Beanie Wells to return for Arizona Cardinals in Week 12

TEMPE, Ariz. -- Beanie Wells will be back in the Arizona Cardinals' backfield Sunday against the St. Louis Rams.

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The Rams remember him all too well.

The last time Wells faced them, almost exactly a year ago, he rushed for a franchise-record 228 yards in a 23-20 Arizona victory in St. Louis.

With Wells coming back from an injury and the Rams' defense greatly improved, no one is expecting anything close to that this time around. But the presence of a healthy Wells is a welcome addition to an Arizona team that's looking to end a six-game losing streak with a rookie quarterback, Ryan Lindley, making his first NFL start.

"I feel great," Wells said. "I'm excited to finally be able to say 'I feel great.' I feel good enough to go out there and do my job at a high level.'"

What was described as a "severe turf toe" injury sustained by Wells in the Cardinals' Week 3 victory over the Philadelphia Eagles was the official reason he was placed on the NFL's new inured/designated for return list, but the true benefit was to his right knee, which had not fully recovered after arthroscopic surgery following last season.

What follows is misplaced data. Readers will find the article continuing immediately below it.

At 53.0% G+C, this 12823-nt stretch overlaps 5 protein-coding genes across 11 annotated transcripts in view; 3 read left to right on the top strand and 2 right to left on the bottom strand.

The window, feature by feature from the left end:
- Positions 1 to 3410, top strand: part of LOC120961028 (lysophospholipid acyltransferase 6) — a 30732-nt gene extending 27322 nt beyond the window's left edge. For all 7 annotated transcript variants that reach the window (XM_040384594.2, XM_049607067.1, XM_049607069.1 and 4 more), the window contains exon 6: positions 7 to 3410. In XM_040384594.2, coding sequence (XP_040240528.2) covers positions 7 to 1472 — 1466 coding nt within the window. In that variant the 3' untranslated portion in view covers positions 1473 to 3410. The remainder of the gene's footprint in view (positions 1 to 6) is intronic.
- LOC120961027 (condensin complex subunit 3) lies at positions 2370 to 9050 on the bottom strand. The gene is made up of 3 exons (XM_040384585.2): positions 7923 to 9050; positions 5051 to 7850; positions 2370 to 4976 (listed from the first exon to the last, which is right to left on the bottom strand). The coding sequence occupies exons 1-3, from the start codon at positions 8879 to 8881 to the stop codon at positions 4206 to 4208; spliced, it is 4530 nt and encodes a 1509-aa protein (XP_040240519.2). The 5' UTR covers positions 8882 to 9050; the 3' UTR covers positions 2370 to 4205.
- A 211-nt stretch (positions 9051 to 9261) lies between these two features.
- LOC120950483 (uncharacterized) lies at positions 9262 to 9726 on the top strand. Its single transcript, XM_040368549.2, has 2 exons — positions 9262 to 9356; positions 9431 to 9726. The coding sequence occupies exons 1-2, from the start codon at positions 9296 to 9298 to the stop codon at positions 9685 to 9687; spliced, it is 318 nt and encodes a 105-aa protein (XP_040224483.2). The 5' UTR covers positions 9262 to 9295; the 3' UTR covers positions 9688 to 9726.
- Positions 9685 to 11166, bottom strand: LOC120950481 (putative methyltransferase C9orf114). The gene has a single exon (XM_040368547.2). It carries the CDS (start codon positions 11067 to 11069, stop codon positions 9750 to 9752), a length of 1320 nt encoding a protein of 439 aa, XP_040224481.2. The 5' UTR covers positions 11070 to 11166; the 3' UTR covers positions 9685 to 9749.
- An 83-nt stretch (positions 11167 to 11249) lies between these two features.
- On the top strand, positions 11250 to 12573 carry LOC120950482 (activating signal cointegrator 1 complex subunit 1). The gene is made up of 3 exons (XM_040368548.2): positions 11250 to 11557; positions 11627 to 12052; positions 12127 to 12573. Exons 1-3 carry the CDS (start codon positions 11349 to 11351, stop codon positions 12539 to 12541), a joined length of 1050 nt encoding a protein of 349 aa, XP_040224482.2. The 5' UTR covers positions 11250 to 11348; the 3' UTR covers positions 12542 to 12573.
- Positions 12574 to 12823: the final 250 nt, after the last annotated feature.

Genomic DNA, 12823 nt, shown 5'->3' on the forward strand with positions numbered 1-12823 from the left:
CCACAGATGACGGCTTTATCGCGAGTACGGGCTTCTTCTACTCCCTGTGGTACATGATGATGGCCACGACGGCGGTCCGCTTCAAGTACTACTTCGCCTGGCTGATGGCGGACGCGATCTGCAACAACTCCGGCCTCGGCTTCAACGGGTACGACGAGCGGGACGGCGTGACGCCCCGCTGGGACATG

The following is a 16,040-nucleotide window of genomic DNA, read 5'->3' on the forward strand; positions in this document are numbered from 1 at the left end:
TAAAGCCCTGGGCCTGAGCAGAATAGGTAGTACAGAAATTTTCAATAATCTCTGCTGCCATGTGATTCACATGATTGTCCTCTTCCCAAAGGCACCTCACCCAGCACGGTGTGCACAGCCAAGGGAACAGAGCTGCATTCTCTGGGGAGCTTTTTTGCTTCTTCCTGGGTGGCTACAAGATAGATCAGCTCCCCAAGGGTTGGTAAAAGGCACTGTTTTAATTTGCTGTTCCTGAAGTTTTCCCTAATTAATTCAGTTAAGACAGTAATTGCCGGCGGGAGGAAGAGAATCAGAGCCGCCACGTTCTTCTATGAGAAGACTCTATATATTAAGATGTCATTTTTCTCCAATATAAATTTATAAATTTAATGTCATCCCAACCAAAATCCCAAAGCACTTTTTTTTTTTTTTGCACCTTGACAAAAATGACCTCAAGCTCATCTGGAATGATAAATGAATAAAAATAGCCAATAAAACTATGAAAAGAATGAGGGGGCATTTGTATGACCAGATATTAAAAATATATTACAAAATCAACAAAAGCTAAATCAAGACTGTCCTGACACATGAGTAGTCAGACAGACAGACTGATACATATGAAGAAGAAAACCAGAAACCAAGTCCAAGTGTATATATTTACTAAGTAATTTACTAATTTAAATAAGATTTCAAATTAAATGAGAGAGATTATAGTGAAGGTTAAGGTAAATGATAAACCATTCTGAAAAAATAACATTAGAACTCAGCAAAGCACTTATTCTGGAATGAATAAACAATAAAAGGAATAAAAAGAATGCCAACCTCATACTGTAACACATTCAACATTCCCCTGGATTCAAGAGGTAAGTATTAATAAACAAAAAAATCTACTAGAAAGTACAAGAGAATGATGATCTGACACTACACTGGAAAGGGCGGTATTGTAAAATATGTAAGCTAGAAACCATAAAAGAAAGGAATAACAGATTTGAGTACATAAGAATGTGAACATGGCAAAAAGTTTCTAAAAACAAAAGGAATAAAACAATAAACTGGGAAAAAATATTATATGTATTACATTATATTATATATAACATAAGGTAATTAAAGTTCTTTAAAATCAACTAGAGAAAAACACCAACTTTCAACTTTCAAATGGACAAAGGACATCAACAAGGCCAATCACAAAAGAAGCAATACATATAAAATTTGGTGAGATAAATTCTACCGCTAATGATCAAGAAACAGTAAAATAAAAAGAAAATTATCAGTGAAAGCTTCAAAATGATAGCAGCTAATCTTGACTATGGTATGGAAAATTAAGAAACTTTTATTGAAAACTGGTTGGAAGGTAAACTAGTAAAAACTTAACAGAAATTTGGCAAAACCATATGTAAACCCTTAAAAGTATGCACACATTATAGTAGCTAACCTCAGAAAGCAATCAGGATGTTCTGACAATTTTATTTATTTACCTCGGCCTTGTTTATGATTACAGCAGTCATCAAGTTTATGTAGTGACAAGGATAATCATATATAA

"To me, it was all for the knee," he said. "My toe, I didn't think it was a big issue, but it is what it is. I feel like it was a blessing in disguise that it did happen because it gave me enough time to get my knee back to where it needed to be."

Under the new NFL rule, Wells had to be out eight weeks, which translated to seven games because of Arizona's bye week. Under the previous rules, the Cardinals either would have had to place Wells on season-ending injury reserve or keep him on the roster even though they knew he wouldn't play for quite some time.

Wells, drafted by the Cardinals late in the first round (31st overall) after their 2008 Super Bowl season, is coming off his best season, rushing for 1,047 yards and 10 touchdowns in 14 games despite being bothered by the sore knee most of the year. He was unable to participate in summer workouts and didn't begin playing until late in the preseason.

No one expects Wells to come in and carry the ball play after play.

"I think you've got to get a feel for it," Whisenhunt said. "I certainly don't think he's going to get an overload of work because you don't want to do that, but you've got to see how he feels and the rhythm."

Copyright 2012 by The Associated Press